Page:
A lot is on the line in Jacksonville Saturday

October, 30, 2013
10/30/13
9:25
AM ET
ATHENS, Ga. -- The moment Missouri kicker Andrew Baggett's 24-yard overtime field goal attempt dinged off the right upright at Faurot Field on Saturday night, three fan bases exploded.

[+] EnlargeMark Richt
Don McPeak/USA TODAY SportsMark Richt and his Bulldogs look to stay in the SEC East race with a win over rival Florida.
Clearly, one was South Carolina, which had just pulled off the 27-24, come-from-behind win, but at the exact same moment, Florida and Georgia fans, players and coaches celebrated at once, as they climbed right back into the SEC Eastern Division race.

"I felt like we had just won a game," said Georgia wide receiver Rhett McGowan, sporting the same boyish smile he likely had late Saturday night.

While both programs, which face each other in their annual Outdoor Party in Jacksonville, Fla., Saturday, are unranked with identical 4-3 (3-2 SEC) records, they scored major victories without playing a down. Mizzou's loss resurrected the Dawgs and Gators, even though they're both a game back of the Tigers, who own head-to-head tiebreakers over both.

Still, if both teams win out and see a couple more Mizzou losses, the winner of Saturday's game could sneak into Atlanta for the SEC Championship Game.

"It gave us a little hope," Florida defensive back Cody Riggs said. "I went crazy. I was jumping around the house. I actually called [safety] Jaylen [Watkins], I was like ‘We’re back in it! We’re back!’ We’ve still got a chance."

The chances are slim, but they are there. It doesn't help either that both will literally limp into EverBank Field, as injuries have ravaged the two this season.

Florida is dealing with eight season-ending injuries (four starters), including quarterback Jeff Driskel and defensive tackle Dominique Easley, while Georgia has watched nearly every capable skill player go down. Running back Keith Marshall and receivers Malcolm Mitchell and Justin-Scott Wesley are all out for the year with ACL injuries, while receiver Chris Conley (ankle) is doubtful for Saturday.

"I don't think there's any other team besides the [New England] Patriots that's more beat up than us and Florida," Georgia tight end Arthur Lynch said.

Even coach Mark Richt had to chuckle at the sight of his depth chart Tuesday. Standing in front of a throng of media members, Richt released a sarcastic snicker when he looked at the available receivers on this week's depth chart.

"Kenny Towns will be available to play," Richt said.

"Also, [Michael] Erdman -- Erdman is ready.”

Not exactly Mitchell or Conley.

The good news is that receiver Michael Bennett (knee) and running back Todd Gurley (ankle) should be available on Saturday, but safeties Tray Matthews and Josh Harvey-Clemons are still in limbo.

Then there's Florida.

Linebacker Ronald Powell (ankle) is questionable, while linebacker Darrin Kitchens (shoulder) and tight end Colin Thompson (foot) are doubtful. Florida will get defensive tackle Damien Jacobs (head) back, and quarterback Tyler Murphy (shoulder) should be fine.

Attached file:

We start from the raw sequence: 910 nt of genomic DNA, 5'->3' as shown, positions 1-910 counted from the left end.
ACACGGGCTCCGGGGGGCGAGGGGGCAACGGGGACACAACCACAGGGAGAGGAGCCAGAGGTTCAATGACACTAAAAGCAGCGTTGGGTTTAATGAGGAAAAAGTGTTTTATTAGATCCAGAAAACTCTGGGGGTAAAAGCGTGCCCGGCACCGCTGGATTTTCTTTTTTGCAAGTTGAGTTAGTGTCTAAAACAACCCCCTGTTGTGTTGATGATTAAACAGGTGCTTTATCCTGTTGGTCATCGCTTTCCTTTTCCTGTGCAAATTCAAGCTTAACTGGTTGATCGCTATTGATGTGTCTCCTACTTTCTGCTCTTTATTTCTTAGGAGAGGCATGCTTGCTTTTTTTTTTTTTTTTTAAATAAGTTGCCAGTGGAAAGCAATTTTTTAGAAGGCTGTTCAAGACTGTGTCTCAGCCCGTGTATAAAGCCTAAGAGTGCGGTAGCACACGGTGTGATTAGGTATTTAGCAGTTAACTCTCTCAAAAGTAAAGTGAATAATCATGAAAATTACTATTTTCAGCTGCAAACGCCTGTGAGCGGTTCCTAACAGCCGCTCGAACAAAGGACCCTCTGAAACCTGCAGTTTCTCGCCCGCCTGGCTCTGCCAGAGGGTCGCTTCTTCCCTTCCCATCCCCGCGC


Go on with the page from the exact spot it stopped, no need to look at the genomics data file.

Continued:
Outside of injuries, on-field play has hampered those two as well. Florida's offense has stalled in each of its three losses, while Georgia's young, inexperienced defense has had plenty of growing pains.

Because of that, both will face each other on a two-game losing streak for the first time since 1926 and unranked for the second time since 1979.

For the Gators, the past two games have been an offensive nightmare. After averaging 393.4 yards per game and 5.6 yards per play during the first five games, Florida has averaged 195.5 yards per game and 3.1 yards per play while converting just 28.1 percent of its third downs since.

Georgia's defense ranks 58th nationally (390.1 yards per game) and is giving up 5.5 yards per play. It has registered just seven turnovers this season, tied for last in the SEC. To put that into perspective, former Georgia linebacker Jarvis Jones forced three fumbles and recovered two in his two games against Florida.

This game has lost some of its luster nationally, and neither will be playing for a national championship this season, but that doesn't mean it isn't important. A war of attrition will replace the party in Jacksonville, but that won't stop each side from seething at the sight of the other's color combination.

"If you can’t get excited about playing Florida in that venue, you shouldn’t be a Bulldog. Period," Richt said. "We all understand that. I think everybody is going to get their blood pumping for that.

"Both of us are just fighting like mad to stay in the race. With another loss, I don’t know if mathematically or not it knocks us out, but it’d be pretty tough.”

Added Murphy: "It’s kind of like a one-game playoff. If you lose, your season is kind of done or down in the dumps. Both teams are going to come out hungry and ready to go."

Lynch called the Florida-Georgia rivalry the midseason "gauntlet of college football." This has major East implications and it's a bitter rivalry. They both celebrated Saturday's victory, but when they see each other, true disdain will emerge, which should be motivation enough.

"It's not a one-way street, they legitimately hate us too," Lynch said. "It's nothing like I've ever seen before.

"I'll raise my kids to hate Florida just as anyone else. Even if they go play football at Brown, they'll still root for Georgia over Florida. That's just how it is."

SPONSORED HEADLINES

Comments

Use a Facebook account to add a comment, subject to Facebook's Terms of Service and Privacy Policy. Your Facebook name, photo & other personal information you make public on Facebook will appear with your comment, and may be used on ESPN's media platforms. Learn more.


SEC SCOREBOARD

Saturday, 9/27